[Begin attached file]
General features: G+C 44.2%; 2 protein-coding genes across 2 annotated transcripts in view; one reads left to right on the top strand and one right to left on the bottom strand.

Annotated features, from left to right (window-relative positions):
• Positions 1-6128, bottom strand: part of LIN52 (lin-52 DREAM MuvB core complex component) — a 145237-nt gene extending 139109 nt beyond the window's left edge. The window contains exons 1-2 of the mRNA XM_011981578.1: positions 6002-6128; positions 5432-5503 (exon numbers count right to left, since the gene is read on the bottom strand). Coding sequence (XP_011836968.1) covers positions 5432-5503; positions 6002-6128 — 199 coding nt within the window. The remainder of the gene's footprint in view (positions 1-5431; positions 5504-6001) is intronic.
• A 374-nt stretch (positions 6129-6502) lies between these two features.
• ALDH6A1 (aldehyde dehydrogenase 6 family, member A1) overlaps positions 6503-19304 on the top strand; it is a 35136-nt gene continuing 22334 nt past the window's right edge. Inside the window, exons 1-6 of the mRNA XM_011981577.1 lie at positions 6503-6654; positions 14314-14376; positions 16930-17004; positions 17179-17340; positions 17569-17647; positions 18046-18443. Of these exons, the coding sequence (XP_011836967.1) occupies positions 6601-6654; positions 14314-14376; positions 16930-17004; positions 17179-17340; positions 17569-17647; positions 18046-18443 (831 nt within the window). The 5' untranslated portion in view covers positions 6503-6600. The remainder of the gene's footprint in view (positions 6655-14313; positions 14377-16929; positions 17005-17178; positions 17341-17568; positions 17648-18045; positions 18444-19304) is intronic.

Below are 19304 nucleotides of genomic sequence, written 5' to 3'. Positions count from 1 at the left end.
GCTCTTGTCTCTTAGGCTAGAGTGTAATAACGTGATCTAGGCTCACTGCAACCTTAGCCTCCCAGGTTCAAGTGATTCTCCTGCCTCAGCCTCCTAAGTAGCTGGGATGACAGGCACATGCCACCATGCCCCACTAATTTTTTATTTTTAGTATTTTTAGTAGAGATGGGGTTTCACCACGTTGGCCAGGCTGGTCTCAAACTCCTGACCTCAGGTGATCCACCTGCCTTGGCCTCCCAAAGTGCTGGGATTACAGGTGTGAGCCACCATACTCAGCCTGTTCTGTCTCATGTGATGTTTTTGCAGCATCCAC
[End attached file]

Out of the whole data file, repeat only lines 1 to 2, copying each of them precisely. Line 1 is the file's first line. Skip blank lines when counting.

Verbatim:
General features: G+C 44.2%; 2 protein-coding genes across 2 annotated transcripts in view; one reads left to right on the top strand and one right to left on the bottom strand.

Annotated features, from left to right (window-relative positions):